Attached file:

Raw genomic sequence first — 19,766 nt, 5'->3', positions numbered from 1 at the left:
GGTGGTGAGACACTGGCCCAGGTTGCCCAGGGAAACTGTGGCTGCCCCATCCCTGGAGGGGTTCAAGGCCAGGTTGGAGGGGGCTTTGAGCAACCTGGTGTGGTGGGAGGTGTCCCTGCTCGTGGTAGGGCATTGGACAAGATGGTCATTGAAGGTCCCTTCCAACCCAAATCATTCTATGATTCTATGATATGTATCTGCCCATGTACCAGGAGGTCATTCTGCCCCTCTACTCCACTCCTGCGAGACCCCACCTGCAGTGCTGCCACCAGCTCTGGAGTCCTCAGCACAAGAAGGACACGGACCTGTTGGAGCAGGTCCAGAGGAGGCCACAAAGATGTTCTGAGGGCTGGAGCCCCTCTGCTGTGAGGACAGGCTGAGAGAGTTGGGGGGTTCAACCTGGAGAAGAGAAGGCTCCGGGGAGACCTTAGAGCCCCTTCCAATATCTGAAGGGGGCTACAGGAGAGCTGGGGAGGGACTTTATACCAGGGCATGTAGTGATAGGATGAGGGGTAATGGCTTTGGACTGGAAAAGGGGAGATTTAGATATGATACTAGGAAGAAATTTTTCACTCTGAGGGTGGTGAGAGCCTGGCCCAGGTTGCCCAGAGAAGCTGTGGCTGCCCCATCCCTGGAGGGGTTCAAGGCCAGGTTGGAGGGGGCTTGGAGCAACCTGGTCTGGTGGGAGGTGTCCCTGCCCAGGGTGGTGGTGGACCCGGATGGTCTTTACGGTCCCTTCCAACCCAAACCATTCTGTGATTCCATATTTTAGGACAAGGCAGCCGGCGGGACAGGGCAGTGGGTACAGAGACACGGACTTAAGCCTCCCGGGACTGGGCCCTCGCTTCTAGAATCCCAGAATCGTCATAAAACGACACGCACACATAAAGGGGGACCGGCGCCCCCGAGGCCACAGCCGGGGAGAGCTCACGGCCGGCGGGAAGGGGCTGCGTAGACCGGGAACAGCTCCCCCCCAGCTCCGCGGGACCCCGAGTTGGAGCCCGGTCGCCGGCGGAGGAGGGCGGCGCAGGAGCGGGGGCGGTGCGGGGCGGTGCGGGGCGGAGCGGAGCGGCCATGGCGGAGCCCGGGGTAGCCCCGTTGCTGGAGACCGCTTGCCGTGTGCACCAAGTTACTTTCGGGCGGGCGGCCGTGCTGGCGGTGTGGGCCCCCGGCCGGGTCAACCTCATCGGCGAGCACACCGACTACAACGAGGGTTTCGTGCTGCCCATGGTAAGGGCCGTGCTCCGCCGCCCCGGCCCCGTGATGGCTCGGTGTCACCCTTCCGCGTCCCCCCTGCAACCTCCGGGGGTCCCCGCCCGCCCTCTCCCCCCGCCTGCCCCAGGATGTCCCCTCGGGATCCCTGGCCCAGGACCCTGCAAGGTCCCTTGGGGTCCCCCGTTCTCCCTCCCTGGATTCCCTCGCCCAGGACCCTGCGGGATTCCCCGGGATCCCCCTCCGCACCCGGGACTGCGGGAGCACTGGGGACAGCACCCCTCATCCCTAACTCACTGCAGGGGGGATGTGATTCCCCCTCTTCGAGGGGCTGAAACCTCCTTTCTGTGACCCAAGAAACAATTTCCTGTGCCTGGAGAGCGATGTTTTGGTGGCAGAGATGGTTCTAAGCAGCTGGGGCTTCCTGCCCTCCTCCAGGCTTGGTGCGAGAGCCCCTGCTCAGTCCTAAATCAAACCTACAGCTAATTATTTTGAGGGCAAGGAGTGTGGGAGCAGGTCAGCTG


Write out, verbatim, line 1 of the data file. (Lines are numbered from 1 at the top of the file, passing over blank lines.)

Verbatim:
Raw genomic sequence first — 19,766 nt, 5'->3', positions numbered from 1 at the left: